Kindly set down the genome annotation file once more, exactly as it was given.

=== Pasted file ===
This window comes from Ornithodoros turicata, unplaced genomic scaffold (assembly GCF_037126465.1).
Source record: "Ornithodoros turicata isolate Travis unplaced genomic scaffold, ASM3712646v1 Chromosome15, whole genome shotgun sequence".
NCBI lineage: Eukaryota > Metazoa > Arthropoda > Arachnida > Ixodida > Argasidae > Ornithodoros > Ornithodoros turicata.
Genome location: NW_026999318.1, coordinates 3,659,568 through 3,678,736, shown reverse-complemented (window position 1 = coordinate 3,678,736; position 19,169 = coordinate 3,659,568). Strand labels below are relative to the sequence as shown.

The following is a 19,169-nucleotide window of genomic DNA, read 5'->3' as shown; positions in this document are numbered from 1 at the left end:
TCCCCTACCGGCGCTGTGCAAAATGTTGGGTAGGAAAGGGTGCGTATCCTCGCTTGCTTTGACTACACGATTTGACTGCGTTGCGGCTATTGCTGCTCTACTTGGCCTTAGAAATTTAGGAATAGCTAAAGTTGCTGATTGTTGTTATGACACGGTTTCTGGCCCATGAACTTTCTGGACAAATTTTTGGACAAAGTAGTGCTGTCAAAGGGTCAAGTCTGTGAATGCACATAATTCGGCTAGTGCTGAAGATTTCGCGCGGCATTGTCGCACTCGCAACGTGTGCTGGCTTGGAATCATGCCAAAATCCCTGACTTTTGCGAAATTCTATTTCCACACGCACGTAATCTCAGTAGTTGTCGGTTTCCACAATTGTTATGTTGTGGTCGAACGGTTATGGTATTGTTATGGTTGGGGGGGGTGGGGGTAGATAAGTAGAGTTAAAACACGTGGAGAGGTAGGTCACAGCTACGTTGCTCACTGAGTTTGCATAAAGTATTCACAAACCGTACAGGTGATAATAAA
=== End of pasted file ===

This window comes from Ornithodoros turicata, unplaced genomic scaffold (assembly GCF_037126465.1).
Source record: "Ornithodoros turicata isolate Travis unplaced genomic scaffold, ASM3712646v1 Chromosome15, whole genome shotgun sequence".
NCBI lineage: Eukaryota > Metazoa > Arthropoda > Arachnida > Ixodida > Argasidae > Ornithodoros > Ornithodoros turicata.
Genome location: NW_026999318.1, coordinates 3,659,568 through 3,678,736, shown reverse-complemented (window position 1 = coordinate 3,678,736; position 19,169 = coordinate 3,659,568). Strand labels below are relative to the sequence as shown.

The following is a 19,169-nucleotide window of genomic DNA, read 5'->3' as shown; positions in this document are numbered from 1 at the left end:
TCCCCTACCGGCGCTGTGCAAAATGTTGGGTAGGAAAGGGTGCGTATCCTCGCTTGCTTTGACTACACGATTTGACTGCGTTGCGGCTATTGCTGCTCTACTTGGCCTTAGAAATTTAGGAATAGCTAAAGTTGCTGATTGTTGTTATGACACGGTTTCTGGCCCATGAACTTTCTGGACAAATTTTTGGACAAAGTAGTGCTGTCAAAGGGTCAAGTCTGTGAATGCACATAATTCGGCTAGTGCTGAAGATTTCGCGCGGCATTGTCGCACTCGCAACGTGTGCTGGCTTGGAATCATGCCAAAATCCCTGACTTTTGCGAAATTCTATTTCCACACGCACGTAATCTCAGTAGTTGTCGGTTTCCACAATTGTTATGTTGTGGTCGAACGGTTATGGTATTGTTATGGTTGGGGGGGGTGGGGGTAGATAAGTAGAGTTAAAACACGTGGAGAGGTAGGTCACAGCTACGTTGCTCACTGAGTTTGCATAAAGTATTCACAAACCGTACAGGTGATAATAAA